One of the ways we strive to make a good decision is through evidence-based decision-making. Just as often though, and sometimes without realizing it, managers are fitting the evidence to the decision they’ve already made in fact ‘decision-based evidence making’. A clear understanding of the roles evidence can play in making a decision can help avoid this. Although, as explained in this Idea, there are certain times when this is not necessarily a bad thing. Sometimes evidence-based decision-making is less appropriate than decision-based evidence making.
Decision-making is perhaps the essence of management, and much attention continues to be focused on how to do it better. In this Idea we consider whether managers are making the facts-based decisions they seek to make. There is research that suggests that evidence is not as frequent an input to a decision process as suggested by the popular press.
Managers use different approaches when making decisions, ranging from highly analytical and algorithmic to ad hoc and intuitive, and most models of decision-making suggest an approach tailored to fit the particular characteristics of the decision problem. However, the problem with the flexible, contextual approach is that the role of evidence in it is unclear.
The ideal evidence-based decision process can be subverted by the perceived requirement to marshal facts and analysis to support a decision that had already been made elsewhere in the organization.
This practice can be called ‘decision-based evidence making’ and is arguably more widespread than many managers acknowledge.
Not all decisions incorporate evidence in the same way, or intend to marshal it toward the same end. There are three roles evidence can play in decision-making:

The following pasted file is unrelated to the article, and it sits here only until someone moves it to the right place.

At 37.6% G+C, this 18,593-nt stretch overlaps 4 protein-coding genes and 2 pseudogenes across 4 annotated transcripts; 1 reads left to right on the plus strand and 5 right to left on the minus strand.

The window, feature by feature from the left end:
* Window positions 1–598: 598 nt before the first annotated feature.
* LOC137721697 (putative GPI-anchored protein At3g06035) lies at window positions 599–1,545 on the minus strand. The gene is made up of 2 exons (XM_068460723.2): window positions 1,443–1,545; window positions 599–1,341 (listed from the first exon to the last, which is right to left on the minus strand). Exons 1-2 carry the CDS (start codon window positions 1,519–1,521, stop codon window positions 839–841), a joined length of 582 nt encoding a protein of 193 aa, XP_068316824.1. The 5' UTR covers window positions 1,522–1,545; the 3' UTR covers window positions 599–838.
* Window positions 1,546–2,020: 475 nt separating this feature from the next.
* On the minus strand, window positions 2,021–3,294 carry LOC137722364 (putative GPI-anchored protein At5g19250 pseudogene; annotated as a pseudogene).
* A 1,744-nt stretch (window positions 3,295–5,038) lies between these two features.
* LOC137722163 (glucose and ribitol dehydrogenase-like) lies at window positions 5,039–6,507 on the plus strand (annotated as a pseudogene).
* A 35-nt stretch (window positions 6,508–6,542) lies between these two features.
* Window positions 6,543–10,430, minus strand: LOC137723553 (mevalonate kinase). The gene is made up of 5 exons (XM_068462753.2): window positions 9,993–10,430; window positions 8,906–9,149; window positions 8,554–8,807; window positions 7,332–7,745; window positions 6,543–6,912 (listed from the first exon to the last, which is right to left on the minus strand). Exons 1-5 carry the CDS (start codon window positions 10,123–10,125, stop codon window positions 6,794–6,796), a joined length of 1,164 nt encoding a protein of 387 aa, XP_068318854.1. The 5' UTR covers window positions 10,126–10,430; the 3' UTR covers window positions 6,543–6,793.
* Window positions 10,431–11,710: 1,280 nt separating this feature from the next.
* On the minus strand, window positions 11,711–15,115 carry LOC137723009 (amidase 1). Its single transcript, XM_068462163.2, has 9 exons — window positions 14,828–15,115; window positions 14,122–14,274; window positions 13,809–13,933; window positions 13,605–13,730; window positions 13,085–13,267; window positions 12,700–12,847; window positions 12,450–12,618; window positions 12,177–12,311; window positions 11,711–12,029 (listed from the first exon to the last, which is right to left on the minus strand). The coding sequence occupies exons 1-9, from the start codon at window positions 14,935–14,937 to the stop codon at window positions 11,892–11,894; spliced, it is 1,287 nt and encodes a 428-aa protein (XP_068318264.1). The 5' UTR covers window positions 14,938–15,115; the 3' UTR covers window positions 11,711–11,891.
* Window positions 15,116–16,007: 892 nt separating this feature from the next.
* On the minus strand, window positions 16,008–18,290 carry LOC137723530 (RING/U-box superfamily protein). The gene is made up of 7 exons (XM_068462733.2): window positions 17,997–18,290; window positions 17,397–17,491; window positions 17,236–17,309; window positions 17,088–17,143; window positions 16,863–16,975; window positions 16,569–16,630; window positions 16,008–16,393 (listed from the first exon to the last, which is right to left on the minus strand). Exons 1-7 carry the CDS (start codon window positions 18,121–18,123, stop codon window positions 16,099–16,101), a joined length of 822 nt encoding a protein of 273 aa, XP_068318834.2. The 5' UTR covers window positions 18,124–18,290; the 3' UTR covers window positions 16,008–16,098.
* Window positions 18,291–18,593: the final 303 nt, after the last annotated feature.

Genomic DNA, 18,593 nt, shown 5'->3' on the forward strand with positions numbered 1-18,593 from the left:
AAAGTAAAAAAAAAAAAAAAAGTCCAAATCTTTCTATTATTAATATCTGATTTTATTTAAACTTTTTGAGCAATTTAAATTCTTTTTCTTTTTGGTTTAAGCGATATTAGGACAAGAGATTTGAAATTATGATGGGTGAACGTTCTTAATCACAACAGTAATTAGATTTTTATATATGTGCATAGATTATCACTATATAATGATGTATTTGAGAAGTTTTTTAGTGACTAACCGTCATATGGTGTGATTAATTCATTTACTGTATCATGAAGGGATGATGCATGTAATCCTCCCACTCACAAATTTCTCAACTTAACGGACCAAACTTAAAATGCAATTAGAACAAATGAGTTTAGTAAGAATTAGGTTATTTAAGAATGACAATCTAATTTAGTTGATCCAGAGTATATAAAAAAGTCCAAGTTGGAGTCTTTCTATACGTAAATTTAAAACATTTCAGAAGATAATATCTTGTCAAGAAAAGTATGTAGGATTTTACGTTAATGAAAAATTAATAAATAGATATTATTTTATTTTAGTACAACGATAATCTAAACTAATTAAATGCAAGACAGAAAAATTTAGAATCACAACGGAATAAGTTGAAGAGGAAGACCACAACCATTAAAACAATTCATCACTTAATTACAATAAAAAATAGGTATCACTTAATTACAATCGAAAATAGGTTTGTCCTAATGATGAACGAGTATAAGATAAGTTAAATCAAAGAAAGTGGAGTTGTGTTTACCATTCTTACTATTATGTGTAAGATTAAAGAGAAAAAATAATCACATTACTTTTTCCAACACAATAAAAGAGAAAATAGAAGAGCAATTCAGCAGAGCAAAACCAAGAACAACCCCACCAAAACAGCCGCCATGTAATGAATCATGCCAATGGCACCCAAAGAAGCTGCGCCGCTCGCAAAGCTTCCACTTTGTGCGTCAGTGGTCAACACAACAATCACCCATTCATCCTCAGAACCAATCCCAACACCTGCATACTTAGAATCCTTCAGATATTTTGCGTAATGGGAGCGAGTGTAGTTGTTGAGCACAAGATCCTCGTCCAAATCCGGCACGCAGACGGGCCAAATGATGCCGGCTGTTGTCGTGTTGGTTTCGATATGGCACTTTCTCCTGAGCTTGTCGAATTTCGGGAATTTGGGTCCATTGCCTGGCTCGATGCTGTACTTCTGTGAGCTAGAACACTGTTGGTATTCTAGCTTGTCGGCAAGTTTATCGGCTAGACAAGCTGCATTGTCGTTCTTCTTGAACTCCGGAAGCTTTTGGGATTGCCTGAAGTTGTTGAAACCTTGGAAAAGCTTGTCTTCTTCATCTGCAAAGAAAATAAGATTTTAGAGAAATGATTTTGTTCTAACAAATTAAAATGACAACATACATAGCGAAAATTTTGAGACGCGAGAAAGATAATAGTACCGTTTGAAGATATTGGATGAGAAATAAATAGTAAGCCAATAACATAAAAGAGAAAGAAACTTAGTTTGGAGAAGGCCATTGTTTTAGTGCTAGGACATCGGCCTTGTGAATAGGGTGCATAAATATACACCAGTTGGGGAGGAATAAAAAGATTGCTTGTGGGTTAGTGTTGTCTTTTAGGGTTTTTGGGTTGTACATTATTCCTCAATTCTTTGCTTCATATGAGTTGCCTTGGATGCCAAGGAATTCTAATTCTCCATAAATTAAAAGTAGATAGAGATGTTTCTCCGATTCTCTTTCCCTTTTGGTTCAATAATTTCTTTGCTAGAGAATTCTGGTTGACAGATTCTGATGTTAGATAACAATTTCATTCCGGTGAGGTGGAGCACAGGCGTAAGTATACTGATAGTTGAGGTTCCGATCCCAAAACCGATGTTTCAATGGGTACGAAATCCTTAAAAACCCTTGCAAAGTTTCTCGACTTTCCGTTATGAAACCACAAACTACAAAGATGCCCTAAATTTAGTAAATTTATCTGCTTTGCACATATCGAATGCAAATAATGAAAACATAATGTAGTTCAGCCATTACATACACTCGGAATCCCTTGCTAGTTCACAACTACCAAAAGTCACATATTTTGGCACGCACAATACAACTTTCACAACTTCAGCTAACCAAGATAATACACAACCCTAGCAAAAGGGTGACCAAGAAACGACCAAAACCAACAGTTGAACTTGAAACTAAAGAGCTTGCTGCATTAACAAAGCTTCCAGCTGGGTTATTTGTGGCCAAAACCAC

To consider whether decision-based evidence making (as opposed to evidence-based decision-making) can be bad for an organization, let’s take the example of a mid-sized credit union that was contemplating a switch from its existing wealth management system to a new one developed by a start-up company. The Head of Wealth Management and the Chief Operating Officer of the organization were divided on whether to make the change.
Clearly the leadership of the credit union could not rely on historical evidence and formal models; instead, they had to place bets on the future of their business based on intuition and rough consensus. The head of wealth management recognized that several other smaller credit unions were facing the same decision regarding their wealth management platforms and would be more likely to follow the larger credit union’s lead if they believed that the decision to switch was the result of careful, rational economic analysis. The executives reasoned that their decision to switch to a new platform would be used as evidence in the decision processes of other organizations.
This example highlights that decision-based evidence making is not always a practice to be avoided. However, when it is directed at a well-informed internal audience, it is almost always perceived negatively. It typically undermines the legitimacy of the decision it was intended to support. In contrast, decision-based evidence can be effective when the audience is external and the manufactured evidence supports the organization’s best guesses about a complex and unpredictable decision environment
Negative decision-based evidence making can be avoided if executives have a clear understanding of the different roles evidence can and should play in a decision process. Decision-makers should:
Managers must be careful about committing their organizations to evidence-based decision making (with hefty investments to back up this commitment). Consider the streetlight; in much the same way as it can be used for illumination or support depending upon the need, greater understanding of the multiplicity of ways evidence is used within organizations can lead to better decision-making.
Is Decision-Based Evidence Making Necessarily Bad? Peter M. Tingling & Michael J. Brydon. MIT Sloan Management Review (Summer 2010).
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